It’s a common refrain from our security clients: “our systems and processes are more about convenience than compliance”. (This is a direct quote from one them).
Well of course they are. Most of your systems (and even more of your processes) were probably developed before the current set of laws and standards came into force. The majority of effort has been trying to force fit compliance into pre-existing processes. The result – a staggering complexity of processes and partially helpful technologies bolted on to meet the needs of a variety of standards, regulations, and internal needs.
The visible impact that recent privacy regulations (i.e. those with teeth) are having is proof that ‘privacy by design’ is key to assurance, efficiency and effectiveness. And by extension, we can say the same about ‘security by design’. It’s more effort upfront to deliver a secure system, but it’s cheaper and better in the long run. It can deliver “Convenient Compliance”, which is what organisations really need. “Convenient Compliance” is better for the business and the users. It introduces less long-term friction and makes a good user experience. And by user I mean your clients, not just your employees.
Personally, I avoid using companies that have an obviously immature or data-grabbing approach to privacy, or security processes that seem to deliberately place my bank account at risk. (There are still MAJOR companies out there who phone me and then ask me to prove who I am – that is worse than naive!).
The challenge being that legacy systems and thinking aren’t the best of friends with modern compliance requirements. Note, if anybody here has done a straight lift’n’shift to the cloud, then you persisted with legacy thinking and that missed a significant opportunity. It’s the equivalent of using a horse and cart on the highway – slow, dangerous, at worst a downgrade for security and at best really scary.
Security Architecture and Controls Frameworks approaches, along with Cloud and Application security technologies, allow you to wrap your legacy environment in something that looks like a warm and comfortable security blanket. It’s not cheap or easy, but sometimes it’s necessary. Unfortunately, the attempt often seems to result in the discovery that something is broken in the app and its architecture. The Gartner security team writes about these approaches constantly, and talk with clients daily who have this problem. But the real issue is that you need to know how and when to spend the money; and if possible use that to argue for updating the apps themselves. Too many security clients don’t appear to have that power; compliance is inconvenient to the business, and so are doomed to stretch the bounds of reasonableness, implement incomplete solutions and live with excess risk.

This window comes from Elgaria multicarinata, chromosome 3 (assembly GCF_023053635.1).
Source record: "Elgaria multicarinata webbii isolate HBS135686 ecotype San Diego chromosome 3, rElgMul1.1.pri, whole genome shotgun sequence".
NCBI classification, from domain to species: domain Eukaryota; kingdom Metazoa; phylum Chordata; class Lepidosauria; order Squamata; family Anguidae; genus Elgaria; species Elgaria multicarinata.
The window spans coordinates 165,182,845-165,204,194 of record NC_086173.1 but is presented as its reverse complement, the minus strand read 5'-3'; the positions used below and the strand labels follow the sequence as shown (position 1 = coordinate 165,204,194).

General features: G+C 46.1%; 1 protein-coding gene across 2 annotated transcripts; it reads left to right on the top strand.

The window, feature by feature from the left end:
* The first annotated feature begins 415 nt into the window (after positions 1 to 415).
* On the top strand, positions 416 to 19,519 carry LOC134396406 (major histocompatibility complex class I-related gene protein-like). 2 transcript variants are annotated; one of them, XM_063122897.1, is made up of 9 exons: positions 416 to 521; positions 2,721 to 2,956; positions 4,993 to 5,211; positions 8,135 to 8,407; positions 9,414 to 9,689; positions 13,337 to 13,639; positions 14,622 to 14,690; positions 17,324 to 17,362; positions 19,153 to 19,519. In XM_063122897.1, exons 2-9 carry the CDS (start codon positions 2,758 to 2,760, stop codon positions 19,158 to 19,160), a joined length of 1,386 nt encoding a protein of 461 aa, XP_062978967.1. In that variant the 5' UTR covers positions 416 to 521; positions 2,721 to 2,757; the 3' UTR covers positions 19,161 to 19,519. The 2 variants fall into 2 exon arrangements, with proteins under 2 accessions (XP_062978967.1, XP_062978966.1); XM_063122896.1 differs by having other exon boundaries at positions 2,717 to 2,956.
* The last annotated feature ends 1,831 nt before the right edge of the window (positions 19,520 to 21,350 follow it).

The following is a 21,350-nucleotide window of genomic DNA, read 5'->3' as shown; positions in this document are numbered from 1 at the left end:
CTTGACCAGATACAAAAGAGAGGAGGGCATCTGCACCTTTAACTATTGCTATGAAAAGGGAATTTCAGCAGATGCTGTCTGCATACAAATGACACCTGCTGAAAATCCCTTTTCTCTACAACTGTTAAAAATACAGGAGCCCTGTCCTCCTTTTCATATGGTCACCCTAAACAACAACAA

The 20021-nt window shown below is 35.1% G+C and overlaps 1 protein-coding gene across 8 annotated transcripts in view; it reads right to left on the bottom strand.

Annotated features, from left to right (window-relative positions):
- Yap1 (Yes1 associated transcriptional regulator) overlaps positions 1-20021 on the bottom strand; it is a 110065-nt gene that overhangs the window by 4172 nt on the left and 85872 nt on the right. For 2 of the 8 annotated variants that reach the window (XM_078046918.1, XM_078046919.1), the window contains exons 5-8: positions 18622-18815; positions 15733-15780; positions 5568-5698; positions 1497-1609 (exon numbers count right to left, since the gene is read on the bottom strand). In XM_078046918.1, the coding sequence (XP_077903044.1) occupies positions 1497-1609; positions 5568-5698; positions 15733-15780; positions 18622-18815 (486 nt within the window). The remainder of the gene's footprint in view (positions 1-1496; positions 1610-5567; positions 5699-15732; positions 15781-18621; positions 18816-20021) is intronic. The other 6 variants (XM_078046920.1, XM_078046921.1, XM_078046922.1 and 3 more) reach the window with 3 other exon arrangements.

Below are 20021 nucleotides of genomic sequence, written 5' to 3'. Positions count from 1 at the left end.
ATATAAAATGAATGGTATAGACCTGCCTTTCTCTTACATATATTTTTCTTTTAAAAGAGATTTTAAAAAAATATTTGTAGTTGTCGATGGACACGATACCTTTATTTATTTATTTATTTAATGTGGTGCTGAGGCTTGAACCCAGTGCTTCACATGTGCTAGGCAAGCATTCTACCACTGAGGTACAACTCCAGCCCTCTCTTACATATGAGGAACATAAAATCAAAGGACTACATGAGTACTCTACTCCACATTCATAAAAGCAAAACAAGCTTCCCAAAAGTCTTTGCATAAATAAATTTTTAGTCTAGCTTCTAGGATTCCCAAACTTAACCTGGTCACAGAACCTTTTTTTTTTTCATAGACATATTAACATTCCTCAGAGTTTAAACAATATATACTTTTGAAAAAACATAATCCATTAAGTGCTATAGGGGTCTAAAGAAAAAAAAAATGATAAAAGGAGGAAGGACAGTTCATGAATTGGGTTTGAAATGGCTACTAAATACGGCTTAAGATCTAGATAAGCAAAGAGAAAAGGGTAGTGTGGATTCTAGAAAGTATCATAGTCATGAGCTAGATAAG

You can’t use risk to make every decision. In theory, compliance is binary – you either are or you aren’t. In practice, however it often depends on the auditor. Interpretation both of requirements and the effectiveness of controls or written commitments to do X by the CEO are examples of ways that make it more of a grey area. But auditors change, and therefore so do opinions, and risking non-compliance can have the biggest impact on the business :- “oops, we can’t take credit cards”, “oh dear, that’s 4% of our revenue gone”, “ow, we can’t play in that market anymore”. Communicating this to the business leaders can be scary – but it’s a key responsibility for the security professional. Sometimes, it’s the only way to get the leverage you need.
Compliance can be inconvenient. The convenience of function is often more immediately important than compliance. We need convenient compliance, and that means being painfully honest. It would be a shame if the business failed because of the fear of honesty.
An inconvenient truth indeed.
Michael Kranawetter, Joerg Fritsh and others are researching these issues right now, watch out for upcoming guidance docs on risk assessment and communication, privacy design and cloud security.
Recently, Richard Bartley, Joerg Fritsch and myself have published about how to approach the technology:
Some other Gartner writing in this space:
Comments or opinions expressed on this blog are those of the individual contributors only, and do not necessarily represent the views of Gartner, Inc. or its management. Readers may copy and redistribute blog postings on other blogs, or otherwise for private, non-commercial or journalistic purposes, with attribution to Gartner. This content may not be used for any other purposes in any other formats or media. The content on this blog is provided on an "as-is" basis. Gartner shall not be liable for any damages whatsoever arising out of the content or use of this blog.